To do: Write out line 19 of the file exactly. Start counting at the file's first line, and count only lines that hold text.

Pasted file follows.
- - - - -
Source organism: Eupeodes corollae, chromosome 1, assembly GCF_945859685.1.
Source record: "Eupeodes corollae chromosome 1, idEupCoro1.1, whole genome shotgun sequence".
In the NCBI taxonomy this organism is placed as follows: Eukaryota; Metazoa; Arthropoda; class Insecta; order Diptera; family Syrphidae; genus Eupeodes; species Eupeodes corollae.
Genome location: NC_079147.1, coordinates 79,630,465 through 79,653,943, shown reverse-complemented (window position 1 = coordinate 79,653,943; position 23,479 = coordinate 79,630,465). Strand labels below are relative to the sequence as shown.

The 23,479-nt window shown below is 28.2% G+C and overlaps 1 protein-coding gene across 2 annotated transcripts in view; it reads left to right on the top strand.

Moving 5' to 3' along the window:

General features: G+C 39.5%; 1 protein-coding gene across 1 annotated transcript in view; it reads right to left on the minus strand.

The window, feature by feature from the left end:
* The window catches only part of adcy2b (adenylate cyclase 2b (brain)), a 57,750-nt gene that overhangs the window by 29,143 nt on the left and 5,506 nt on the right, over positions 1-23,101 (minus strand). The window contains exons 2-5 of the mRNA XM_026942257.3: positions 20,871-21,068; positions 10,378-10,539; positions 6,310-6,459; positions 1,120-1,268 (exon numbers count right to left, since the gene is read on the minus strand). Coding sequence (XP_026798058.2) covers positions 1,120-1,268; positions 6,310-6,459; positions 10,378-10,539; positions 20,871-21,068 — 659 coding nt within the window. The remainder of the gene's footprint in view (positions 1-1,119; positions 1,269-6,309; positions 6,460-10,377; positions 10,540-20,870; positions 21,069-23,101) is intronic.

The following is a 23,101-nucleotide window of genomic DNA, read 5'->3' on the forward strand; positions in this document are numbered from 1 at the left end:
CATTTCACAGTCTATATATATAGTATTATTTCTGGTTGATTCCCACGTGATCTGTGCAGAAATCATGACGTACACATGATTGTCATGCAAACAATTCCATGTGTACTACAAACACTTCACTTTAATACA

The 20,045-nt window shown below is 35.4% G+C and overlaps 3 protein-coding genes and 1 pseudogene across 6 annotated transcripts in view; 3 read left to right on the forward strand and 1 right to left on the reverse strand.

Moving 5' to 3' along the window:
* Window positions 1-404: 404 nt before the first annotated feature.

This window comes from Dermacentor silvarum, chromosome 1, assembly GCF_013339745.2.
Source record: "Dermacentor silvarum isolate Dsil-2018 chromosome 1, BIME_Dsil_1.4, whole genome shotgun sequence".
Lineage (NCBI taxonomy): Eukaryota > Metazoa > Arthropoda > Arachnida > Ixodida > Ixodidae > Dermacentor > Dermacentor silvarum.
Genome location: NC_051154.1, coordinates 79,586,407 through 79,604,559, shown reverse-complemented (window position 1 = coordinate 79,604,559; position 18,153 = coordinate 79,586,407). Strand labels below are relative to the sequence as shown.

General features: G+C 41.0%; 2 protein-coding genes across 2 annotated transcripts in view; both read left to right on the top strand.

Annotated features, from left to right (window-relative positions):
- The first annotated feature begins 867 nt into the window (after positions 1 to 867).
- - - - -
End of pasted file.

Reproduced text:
General features: G+C 41.0%; 2 protein-coding genes across 2 annotated transcripts in view; both read left to right on the top strand.